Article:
Widescreen displays and a minimally obstructed view outside will be a feature of the next generation of electric and autonomous vehicles. Image courtesy of Byton.
There’s a common misconception in the industry that electric vehicles, having fewer components, in particular moving ones, are easier to design and build and, thus, the entry barriers to this market segment are a lot lower than they are for traditional internal combustion engine-powered vehicles. After all, anyone can buy some batteries and motors and connect them up, cooling is super easy so you don’t need any front-facing air intakes, and braking is simpler because you can turn the electric motor in reverse to assist in decelerating, right?
Well according to David Twohig, CTO at Chinese start-up EV maker Byton, “EVs are very, very hard to do,” and in fact more challenging to do successfully compared with ICEVs. Having played a key role in the development of the Nissan Leaf and sister vehicle Renault Zoe, debuting in 2010 and 2012, respectively, Twohig has the right to be taken seriously. Byton was co-founded by former BMW and Nissan Motor executives and recently completed a factory in Nanjing with capacity of 300,000 vehicles/year.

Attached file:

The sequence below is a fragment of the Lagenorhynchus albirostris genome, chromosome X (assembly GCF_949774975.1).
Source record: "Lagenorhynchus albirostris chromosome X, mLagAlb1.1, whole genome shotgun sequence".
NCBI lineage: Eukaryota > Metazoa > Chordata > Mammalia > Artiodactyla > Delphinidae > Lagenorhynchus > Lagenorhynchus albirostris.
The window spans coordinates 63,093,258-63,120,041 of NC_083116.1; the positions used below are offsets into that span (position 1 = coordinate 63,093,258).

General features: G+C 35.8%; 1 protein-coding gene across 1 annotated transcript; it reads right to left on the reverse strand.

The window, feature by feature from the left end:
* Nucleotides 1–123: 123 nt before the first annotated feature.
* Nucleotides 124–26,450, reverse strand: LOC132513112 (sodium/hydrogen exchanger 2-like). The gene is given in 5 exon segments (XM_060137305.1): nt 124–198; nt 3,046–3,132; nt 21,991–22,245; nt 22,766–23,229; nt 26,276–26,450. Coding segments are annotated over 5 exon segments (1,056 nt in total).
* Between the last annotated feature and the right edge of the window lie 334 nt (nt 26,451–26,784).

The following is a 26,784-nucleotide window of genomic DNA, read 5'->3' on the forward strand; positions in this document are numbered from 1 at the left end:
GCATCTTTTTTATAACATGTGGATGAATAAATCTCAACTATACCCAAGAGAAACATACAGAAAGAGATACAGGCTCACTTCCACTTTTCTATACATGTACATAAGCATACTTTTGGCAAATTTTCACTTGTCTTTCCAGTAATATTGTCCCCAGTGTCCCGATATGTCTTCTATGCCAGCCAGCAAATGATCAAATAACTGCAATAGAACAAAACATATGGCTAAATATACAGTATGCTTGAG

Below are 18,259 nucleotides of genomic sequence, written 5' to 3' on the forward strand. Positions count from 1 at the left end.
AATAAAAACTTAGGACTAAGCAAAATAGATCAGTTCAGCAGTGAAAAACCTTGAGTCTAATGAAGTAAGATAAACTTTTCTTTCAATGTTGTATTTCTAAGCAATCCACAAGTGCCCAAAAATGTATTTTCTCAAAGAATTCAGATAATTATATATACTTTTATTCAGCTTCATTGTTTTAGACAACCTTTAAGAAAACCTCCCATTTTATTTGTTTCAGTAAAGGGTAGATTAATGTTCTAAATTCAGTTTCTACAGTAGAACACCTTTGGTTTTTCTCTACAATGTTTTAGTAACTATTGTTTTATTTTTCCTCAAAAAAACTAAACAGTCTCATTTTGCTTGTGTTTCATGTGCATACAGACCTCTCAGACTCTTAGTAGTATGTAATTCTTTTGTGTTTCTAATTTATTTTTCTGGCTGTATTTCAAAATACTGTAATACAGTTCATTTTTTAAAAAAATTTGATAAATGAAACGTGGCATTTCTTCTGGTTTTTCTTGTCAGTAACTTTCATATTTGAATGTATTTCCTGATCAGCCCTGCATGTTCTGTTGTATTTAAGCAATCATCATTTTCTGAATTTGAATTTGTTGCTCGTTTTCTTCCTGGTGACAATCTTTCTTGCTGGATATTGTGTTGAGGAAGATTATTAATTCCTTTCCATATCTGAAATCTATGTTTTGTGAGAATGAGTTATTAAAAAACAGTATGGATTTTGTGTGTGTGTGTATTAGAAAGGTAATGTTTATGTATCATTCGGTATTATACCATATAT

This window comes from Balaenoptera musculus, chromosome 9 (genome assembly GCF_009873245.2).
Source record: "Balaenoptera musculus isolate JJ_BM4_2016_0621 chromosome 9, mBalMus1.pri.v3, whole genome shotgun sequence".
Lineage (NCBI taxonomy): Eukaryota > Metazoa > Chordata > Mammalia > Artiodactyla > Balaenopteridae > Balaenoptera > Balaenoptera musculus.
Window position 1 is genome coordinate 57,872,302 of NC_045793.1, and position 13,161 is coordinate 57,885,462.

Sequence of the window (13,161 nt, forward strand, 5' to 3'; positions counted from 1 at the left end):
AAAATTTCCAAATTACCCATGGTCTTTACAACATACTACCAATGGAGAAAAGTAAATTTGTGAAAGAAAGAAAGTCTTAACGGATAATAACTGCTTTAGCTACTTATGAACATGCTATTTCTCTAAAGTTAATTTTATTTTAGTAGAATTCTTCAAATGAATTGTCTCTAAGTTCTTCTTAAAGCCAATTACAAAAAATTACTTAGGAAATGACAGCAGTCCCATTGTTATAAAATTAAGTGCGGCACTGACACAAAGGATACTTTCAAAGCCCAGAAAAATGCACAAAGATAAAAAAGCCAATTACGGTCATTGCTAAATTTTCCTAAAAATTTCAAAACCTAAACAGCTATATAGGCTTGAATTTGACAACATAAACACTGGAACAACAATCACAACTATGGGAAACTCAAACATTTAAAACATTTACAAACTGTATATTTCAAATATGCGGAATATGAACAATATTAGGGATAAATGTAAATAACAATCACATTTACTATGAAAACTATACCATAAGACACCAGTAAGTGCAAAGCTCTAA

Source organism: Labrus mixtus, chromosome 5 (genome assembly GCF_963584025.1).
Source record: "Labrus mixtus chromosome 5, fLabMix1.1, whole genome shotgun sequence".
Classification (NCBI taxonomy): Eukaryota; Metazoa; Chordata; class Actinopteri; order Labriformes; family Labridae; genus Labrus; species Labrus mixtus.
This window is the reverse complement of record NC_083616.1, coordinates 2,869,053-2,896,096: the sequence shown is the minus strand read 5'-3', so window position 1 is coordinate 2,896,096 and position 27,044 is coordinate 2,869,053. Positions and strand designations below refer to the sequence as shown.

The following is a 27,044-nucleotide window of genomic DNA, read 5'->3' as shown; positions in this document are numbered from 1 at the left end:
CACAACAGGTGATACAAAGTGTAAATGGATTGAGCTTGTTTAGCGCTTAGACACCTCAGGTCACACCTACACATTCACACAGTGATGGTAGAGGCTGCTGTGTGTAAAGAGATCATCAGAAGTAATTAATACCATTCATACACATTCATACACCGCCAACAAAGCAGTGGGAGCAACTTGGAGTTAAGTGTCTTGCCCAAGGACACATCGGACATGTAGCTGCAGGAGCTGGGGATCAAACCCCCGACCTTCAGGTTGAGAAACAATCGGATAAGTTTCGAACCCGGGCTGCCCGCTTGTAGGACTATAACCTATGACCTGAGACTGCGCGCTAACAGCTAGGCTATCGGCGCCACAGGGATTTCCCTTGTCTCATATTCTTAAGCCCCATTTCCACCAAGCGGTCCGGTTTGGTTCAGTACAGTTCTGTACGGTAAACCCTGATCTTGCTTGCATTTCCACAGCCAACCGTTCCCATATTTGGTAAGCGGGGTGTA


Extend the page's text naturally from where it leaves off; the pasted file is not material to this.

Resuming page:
Stating his case, Twohig concedes that anyone can buy batteries, but they need to be protected from side impacts such as collisions with poles, as of course do the occupants. And here’s the interesting point—the batteries are more sensitive than the human body, capable of absorbing “only” 60 G of force versus 80 G for the driver or passenger. As such, the implications are substantial for material selection and design of impact zones. Honeycomb structure crush zones constructed from thermoplastic composites may prove a viable solution here given the emphasis on lightweighting. Further lightweighting will be achievable by replacing aluminum or steel used in the top and bottom layers for battery enclosures with carbon fiber- and glass fiber-reinforced composites, the first examples of which are set to debut.